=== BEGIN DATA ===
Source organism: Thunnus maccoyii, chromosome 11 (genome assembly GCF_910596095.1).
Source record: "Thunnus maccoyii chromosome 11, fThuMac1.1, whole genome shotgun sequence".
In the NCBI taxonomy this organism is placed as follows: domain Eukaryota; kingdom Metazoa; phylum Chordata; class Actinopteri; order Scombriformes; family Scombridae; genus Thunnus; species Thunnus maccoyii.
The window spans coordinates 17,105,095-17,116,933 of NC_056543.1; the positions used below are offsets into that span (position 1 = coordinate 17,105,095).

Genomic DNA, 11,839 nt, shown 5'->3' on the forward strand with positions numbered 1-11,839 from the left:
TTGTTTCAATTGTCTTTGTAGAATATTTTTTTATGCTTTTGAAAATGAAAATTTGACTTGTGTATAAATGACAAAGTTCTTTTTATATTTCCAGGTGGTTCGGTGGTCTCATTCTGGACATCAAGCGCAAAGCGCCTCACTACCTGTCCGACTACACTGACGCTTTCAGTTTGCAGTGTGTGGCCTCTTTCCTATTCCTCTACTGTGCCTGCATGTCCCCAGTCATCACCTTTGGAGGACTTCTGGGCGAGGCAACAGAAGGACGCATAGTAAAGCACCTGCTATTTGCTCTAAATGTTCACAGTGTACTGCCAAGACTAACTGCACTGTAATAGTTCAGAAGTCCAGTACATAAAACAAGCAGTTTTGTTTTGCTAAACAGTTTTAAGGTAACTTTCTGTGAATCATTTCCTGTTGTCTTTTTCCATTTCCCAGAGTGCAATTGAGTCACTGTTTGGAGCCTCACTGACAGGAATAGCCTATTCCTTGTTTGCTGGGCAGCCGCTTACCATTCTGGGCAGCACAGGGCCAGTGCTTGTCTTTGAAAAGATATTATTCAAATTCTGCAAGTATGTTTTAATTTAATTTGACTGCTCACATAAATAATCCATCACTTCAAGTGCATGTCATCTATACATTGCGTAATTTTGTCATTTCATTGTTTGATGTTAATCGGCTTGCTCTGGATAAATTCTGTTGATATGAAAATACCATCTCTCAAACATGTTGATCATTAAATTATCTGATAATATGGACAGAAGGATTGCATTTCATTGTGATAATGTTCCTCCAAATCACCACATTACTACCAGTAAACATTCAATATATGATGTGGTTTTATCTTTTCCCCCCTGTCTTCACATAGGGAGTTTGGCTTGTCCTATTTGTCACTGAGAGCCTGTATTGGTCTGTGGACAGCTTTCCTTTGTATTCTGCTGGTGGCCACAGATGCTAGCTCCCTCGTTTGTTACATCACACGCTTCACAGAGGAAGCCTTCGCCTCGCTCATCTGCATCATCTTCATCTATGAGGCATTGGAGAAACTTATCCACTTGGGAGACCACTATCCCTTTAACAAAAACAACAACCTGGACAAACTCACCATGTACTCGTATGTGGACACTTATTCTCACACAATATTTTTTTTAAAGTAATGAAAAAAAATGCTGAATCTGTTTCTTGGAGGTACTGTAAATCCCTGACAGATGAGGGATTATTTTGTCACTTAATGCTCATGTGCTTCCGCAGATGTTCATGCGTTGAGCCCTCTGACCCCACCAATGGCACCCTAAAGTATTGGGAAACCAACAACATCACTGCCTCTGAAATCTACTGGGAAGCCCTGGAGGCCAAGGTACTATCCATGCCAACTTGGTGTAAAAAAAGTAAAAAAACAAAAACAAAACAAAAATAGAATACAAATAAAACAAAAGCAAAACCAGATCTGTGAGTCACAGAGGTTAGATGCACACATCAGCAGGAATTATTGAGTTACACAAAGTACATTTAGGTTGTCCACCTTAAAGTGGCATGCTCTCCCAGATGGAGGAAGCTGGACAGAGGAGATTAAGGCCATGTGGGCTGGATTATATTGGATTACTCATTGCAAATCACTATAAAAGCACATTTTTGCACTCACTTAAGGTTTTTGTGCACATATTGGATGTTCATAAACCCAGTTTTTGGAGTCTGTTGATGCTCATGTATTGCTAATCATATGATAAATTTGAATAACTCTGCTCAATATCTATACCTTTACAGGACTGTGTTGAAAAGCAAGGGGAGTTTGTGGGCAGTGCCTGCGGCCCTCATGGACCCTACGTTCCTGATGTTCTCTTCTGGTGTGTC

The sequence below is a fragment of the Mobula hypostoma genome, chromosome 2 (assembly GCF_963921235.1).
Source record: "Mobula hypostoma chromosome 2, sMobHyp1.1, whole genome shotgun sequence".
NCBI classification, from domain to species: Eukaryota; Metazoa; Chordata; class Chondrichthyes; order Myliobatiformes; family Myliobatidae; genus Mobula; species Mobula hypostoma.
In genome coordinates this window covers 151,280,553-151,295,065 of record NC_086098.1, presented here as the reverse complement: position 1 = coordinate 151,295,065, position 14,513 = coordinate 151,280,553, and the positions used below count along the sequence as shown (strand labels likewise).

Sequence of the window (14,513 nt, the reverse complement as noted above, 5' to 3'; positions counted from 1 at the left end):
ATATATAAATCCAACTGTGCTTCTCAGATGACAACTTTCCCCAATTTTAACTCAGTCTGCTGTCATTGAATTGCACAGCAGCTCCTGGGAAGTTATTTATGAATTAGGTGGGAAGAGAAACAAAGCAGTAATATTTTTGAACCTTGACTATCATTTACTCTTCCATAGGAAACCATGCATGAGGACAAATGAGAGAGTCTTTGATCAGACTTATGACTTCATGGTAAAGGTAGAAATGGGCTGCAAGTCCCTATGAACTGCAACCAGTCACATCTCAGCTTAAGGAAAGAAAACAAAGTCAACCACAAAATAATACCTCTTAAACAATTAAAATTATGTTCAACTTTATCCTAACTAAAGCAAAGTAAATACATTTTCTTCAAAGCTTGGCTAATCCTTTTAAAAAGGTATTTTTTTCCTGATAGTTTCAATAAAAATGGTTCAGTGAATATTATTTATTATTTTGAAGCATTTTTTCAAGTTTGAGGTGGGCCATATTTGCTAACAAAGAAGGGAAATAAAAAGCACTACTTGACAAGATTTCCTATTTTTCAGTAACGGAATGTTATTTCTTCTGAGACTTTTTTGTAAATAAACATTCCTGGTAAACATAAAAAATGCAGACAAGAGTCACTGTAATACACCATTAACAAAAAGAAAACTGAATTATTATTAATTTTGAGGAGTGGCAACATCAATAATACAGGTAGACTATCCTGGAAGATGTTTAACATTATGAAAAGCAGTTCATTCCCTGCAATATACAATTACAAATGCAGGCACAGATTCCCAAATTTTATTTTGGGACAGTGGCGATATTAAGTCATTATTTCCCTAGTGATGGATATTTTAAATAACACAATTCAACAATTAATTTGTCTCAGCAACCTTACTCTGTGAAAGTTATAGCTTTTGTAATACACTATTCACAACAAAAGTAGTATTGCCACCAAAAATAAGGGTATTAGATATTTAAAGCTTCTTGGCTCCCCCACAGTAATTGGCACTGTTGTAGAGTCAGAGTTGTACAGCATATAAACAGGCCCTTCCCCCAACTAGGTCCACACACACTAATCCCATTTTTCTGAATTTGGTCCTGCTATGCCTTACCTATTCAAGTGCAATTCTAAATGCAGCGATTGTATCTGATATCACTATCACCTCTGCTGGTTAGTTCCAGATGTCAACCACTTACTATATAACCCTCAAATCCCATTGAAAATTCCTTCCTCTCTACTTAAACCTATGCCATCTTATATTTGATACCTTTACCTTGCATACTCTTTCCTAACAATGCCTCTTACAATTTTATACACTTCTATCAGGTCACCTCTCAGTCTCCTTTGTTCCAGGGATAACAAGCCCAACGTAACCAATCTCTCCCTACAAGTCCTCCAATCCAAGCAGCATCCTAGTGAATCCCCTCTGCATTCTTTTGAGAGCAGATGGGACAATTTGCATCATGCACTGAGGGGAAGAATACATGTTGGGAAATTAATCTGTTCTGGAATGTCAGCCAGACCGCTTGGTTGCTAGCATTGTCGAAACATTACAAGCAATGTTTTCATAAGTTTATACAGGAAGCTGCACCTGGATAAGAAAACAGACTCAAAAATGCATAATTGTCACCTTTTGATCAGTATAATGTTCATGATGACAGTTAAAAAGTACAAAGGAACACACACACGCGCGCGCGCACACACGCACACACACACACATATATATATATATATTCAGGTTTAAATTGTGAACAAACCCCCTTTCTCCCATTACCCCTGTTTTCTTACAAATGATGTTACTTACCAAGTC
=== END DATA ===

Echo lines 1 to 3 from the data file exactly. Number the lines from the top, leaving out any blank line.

Source organism: Thunnus maccoyii, chromosome 11 (genome assembly GCF_910596095.1).
Source record: "Thunnus maccoyii chromosome 11, fThuMac1.1, whole genome shotgun sequence".
In the NCBI taxonomy this organism is placed as follows: domain Eukaryota; kingdom Metazoa; phylum Chordata; class Actinopteri; order Scombriformes; family Scombridae; genus Thunnus; species Thunnus maccoyii.